For Comic Fans: Witching Well and Homelands

edited June 2014 in The Wolf Among Us

This is the SPOILER line for people who are reading or planning to read the comics. Please go away. I don't want to hurt you, son, so don't make me...!

WARNING! THIS TOPIC CONTAINS SPOILERS! WARNING! THIS TOPIC CONTAINS SPOILERS! WARNING! THIS TOPIC CONTAINS SPOILERS!


Now to brass tax. I've been doing some reading in the comics, specifically for when you-know-who decides to jump into the Witching Well. Next, he rounds up all the people down there and finds a magical kingdom somehow unravaged by the barren land where nothing grows underneath a hole in the sky. First, I have no beef. I think it can be implied that Ambrose is able to jump into the well without dying because his armor is magic. Next, he's able to create a tether to Lancelot and make new bodies for the ghosts in the witching well, and travel for at least more than a month without drinking food or water, probably also because his armor is magic, albeit limited.

My main question is this: Is there an explanation for the existence of a direct passage between the starving, thirsty lands of the Witching Well to his kingdom, Haven?

Who how where when what why? If there are any comic issues that explain any of the following, please tell me which ones, and tell me the rest as disposed and confirmed by the people whose authority we are to respect in the matter.Alt text

I have tried to search google. I have failed. I'm not demanding this information, but I am urgently requesting it.


WARNING! THIS TOPIC CONTAINS SPOILERS! WARNING! THIS TOPIC CONTAINS SPOILERS! WARNING! THIS TOPIC CONTAINS SPOILERS!

Comments

  • I don't think it is ever explained. Everyone is surprised when they find out what is at the bottom of the well.
    I always thought the well was just like many of the other doorways that connected the different realms. They end up in all sorts of weird places. IIRC Boy Blue found one inside a dragon.

  • The original spoiler warning covers this comment...

    Interesting question. And when Bufkin climbed out of the Business Office back to his "native" land of Ev when the Business Office was supposed to be a closed loop, as mentioned in the comics, the explanation can be put to a form of magic that Bufkin wanted to get out of the Business Office. Where did he want to go? Home. So home he went.

    Maybe the same can be said of Ambrose. He wanted to go home, but he knew full well that his real home was overrun by the adversary and his army, so he wished a new home for himself and finally got there.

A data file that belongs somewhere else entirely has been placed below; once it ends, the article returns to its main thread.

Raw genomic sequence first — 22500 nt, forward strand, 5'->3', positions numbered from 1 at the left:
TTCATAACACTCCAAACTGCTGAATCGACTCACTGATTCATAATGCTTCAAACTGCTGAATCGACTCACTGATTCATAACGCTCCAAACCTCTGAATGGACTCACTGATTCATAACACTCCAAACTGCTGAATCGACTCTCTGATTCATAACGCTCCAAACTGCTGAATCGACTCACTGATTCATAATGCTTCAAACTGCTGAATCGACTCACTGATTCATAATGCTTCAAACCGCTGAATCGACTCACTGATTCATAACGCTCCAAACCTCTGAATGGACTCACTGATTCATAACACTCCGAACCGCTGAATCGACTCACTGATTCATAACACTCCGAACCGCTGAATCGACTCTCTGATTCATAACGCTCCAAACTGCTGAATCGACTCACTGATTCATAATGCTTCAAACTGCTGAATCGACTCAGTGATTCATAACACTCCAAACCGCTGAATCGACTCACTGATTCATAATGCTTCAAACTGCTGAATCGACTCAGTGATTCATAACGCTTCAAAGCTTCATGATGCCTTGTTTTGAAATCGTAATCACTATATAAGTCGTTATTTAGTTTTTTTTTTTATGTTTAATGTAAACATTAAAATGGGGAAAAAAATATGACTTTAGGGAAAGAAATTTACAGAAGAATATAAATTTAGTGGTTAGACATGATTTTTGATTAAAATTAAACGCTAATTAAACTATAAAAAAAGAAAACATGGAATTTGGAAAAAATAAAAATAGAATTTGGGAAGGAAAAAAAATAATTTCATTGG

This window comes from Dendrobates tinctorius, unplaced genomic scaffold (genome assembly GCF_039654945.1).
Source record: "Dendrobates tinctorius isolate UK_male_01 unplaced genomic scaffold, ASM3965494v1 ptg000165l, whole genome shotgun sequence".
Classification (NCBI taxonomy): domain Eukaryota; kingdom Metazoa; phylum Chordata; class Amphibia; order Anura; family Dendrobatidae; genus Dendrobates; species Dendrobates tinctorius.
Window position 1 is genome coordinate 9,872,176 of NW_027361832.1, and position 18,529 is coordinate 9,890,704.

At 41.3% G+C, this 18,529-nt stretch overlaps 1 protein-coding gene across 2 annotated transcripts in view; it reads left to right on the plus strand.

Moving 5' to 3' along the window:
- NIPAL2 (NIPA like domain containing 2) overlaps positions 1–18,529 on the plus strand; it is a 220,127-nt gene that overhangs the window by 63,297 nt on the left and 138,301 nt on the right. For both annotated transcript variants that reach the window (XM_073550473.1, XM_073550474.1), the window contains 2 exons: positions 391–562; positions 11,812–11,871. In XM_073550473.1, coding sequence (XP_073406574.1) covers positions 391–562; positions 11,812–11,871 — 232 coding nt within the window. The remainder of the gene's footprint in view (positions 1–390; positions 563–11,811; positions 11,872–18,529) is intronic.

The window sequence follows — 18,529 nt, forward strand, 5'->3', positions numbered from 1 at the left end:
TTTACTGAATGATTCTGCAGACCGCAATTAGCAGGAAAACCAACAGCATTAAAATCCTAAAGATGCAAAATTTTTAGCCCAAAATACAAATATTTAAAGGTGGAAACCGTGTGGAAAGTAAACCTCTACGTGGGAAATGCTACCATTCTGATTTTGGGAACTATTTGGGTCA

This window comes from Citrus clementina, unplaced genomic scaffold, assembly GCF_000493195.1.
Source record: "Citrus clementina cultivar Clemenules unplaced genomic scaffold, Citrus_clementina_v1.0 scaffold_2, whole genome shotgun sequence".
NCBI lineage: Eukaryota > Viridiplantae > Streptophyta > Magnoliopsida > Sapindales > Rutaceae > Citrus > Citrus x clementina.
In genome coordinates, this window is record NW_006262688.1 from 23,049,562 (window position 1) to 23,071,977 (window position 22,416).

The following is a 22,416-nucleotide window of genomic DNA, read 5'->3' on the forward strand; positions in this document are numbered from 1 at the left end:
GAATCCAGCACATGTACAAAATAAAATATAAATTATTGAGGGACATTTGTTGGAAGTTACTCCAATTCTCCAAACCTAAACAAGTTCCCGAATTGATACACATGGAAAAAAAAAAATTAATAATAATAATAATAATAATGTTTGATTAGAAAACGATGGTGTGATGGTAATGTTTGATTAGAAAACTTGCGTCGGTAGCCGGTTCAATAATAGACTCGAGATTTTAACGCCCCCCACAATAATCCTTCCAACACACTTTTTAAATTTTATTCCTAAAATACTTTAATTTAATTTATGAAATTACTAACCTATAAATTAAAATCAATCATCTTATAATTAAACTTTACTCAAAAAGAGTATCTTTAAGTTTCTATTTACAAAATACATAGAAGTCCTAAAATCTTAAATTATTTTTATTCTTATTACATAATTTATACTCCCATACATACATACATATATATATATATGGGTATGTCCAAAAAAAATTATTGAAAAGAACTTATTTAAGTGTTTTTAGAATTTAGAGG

Also need to note that this is not a unique problem to Fables. In Tolkien's Lord of the Rings, when Gandalf and the Balrog fight in the Mines of Moria, they fall to the top of a mountain (Mt Zirakzigil, as it happens), but how can you fall from under one mountain to the top of another? Tolkien never explained that particularly well.

    I favour the thought that Ambrose (possibly with the help of his magic armour) wished himself to a place he could call home, just like Bufkin wished himself home when the Business Office detached itself from the Woodlands.

  • Gandalf and the Balrog did NOT fall on the mountain. They fell into the underground lake, and then Gandalf pursued the Balrog up the longest stairway in the world (for 8 days IIRC, my Tolkien lore is getting a little rusty), to the top of the mountain. So there is no loop.
    Also, the Witching well always leads to the same place. Everyone ended up where Ambrose finally ends up when he went down the well. Bufkin left the business office by climbing the tree.
    Now the tree is entirely another deal. And there indeed it mattered that Bufkin 'wished' to go home and reached home.

    ElToppo posted: »

    The original spoiler warning covers this comment... Interesting question. And when Bufkin climbed out of the Business Office ba

  • I guess I'll have to settle for that. At least it makes sense. Thanks for answering.

    diain posted: »

    I don't think it is ever explained. Everyone is surprised when they find out what is at the bottom of the well. I always thought

  • edited June 2014

    ==-

    OP: I wondered about that myself!

    If there was a passageway leading to the outdoors, don't you think all the dead people would have found it by now? I figured there was an explanation I missed, but apparently this is just a big, dumb plot hole.

    ...Or maybe Deus Ex Machina from the Literals story was thrown down the well!

    -faye

  • The reason people could not find their way out of the place was because they died and lost their physical forms. The place itself was dreary and desolate and made it hard for its inhabitants to unite or focus to make plans and get out. When flycatcher manages to reach there alive and well it is implied that it's his strength and willpower coupled with the magic of the armor that lets him unite everyone long enough to actually form a coherent plan and make a determined effort to journey out of the badlands. Even then it takes them quite a while to manage that.

    Faye_Kane posted: »

    ==- OP: I wondered about that myself! If there was a passageway leading to the outdoors, don't you think all the dead people

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